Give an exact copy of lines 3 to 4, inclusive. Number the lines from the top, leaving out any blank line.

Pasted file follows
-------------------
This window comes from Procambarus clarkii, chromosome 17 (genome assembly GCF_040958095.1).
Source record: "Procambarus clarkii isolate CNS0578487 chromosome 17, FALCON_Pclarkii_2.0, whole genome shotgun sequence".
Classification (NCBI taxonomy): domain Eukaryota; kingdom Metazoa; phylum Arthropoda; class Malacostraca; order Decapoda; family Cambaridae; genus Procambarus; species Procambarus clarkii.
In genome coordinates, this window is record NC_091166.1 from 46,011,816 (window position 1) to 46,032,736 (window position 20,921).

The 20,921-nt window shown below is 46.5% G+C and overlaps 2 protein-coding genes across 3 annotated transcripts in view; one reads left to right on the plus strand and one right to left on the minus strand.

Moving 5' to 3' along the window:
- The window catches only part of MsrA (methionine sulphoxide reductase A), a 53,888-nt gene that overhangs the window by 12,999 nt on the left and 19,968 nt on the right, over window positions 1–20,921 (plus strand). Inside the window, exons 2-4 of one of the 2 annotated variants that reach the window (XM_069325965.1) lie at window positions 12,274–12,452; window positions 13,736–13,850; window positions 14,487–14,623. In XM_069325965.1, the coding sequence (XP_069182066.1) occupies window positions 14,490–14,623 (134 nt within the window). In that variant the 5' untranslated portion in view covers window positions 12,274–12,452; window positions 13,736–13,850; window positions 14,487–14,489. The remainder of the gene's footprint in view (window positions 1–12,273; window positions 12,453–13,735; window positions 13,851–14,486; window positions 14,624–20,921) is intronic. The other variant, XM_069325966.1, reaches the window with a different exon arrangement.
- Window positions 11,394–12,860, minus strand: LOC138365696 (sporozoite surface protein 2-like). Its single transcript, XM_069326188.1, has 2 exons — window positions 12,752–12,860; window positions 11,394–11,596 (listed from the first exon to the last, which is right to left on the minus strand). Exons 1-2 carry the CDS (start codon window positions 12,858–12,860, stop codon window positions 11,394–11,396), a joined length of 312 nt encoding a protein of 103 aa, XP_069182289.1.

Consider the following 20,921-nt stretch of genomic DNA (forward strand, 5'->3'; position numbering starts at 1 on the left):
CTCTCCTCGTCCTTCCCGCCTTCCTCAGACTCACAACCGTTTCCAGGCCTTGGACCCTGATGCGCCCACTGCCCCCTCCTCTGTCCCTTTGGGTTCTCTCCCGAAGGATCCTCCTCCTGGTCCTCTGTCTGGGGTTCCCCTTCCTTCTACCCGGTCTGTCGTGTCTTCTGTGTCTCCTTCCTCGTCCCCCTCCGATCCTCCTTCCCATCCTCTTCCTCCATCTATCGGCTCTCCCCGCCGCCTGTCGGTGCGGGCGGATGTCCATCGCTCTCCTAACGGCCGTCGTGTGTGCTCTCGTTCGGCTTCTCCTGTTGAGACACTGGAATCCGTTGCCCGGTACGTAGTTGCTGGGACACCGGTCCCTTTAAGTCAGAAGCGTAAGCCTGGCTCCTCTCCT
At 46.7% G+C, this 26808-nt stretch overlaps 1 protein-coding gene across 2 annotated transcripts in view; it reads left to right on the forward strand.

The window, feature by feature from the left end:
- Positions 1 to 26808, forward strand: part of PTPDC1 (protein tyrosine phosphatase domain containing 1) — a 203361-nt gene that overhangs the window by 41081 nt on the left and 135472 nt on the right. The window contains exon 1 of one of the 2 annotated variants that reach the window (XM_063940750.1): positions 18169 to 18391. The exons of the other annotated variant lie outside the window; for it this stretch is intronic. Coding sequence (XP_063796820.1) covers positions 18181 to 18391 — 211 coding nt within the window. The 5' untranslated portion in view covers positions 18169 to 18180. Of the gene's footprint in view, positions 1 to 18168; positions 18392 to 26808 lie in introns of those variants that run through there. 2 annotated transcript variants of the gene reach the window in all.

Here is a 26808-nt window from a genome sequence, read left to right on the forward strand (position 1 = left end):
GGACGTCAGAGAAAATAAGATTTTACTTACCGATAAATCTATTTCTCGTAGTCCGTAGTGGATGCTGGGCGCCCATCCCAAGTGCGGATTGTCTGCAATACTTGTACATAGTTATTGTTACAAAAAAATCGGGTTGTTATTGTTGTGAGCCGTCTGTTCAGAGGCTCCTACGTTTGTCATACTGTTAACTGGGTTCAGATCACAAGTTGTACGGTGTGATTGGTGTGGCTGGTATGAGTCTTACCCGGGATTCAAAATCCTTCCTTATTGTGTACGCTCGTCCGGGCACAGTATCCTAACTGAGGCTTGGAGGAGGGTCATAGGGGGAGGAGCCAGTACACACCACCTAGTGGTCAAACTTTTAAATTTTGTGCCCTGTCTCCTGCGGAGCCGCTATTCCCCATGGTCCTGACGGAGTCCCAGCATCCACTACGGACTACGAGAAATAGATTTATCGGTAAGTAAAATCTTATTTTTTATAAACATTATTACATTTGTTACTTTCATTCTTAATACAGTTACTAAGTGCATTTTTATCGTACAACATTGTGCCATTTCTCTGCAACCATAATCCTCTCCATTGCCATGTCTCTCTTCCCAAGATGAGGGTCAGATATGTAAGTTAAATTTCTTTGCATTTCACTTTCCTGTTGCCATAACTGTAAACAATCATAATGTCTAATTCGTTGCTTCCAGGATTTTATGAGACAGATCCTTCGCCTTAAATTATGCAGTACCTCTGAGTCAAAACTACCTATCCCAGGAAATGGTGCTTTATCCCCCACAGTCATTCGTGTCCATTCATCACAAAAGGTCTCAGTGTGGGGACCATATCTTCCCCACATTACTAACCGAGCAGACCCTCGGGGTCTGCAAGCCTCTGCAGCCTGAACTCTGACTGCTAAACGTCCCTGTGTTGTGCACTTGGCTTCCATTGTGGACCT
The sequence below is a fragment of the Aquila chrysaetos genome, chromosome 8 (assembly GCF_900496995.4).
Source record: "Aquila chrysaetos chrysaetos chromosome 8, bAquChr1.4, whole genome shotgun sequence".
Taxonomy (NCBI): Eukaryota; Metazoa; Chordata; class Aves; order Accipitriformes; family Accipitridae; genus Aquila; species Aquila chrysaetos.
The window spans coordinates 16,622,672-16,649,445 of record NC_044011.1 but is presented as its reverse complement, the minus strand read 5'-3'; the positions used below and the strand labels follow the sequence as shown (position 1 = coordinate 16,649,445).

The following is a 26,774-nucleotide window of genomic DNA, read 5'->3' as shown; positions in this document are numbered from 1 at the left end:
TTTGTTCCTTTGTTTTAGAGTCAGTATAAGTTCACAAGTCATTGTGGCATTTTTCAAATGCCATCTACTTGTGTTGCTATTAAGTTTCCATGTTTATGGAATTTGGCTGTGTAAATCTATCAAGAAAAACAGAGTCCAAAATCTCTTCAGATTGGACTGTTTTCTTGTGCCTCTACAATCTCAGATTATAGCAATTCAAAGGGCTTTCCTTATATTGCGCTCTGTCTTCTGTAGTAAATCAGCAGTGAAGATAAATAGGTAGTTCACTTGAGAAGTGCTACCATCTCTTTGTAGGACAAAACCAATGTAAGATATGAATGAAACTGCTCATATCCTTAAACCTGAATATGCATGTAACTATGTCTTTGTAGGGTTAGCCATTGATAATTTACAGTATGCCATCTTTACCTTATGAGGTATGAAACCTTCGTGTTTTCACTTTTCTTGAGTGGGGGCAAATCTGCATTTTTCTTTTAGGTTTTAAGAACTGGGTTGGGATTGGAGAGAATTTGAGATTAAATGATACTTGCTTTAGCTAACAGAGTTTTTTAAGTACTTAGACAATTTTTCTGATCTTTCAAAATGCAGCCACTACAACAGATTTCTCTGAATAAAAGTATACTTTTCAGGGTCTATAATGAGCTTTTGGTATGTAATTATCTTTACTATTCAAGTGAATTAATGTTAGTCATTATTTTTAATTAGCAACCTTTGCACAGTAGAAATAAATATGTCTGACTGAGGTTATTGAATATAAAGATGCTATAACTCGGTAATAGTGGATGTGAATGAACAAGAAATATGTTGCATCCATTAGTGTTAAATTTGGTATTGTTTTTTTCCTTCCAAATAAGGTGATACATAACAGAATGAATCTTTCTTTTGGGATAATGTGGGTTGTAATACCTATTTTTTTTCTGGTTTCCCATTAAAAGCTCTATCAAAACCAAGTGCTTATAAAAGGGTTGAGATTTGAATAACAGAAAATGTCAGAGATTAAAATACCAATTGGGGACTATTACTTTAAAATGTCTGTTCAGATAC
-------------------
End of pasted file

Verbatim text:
Classification (NCBI taxonomy): domain Eukaryota; kingdom Metazoa; phylum Arthropoda; class Malacostraca; order Decapoda; family Cambaridae; genus Procambarus; species Procambarus clarkii.
In genome coordinates, this window is record NC_091166.1 from 46,011,816 (window position 1) to 46,032,736 (window position 20,921).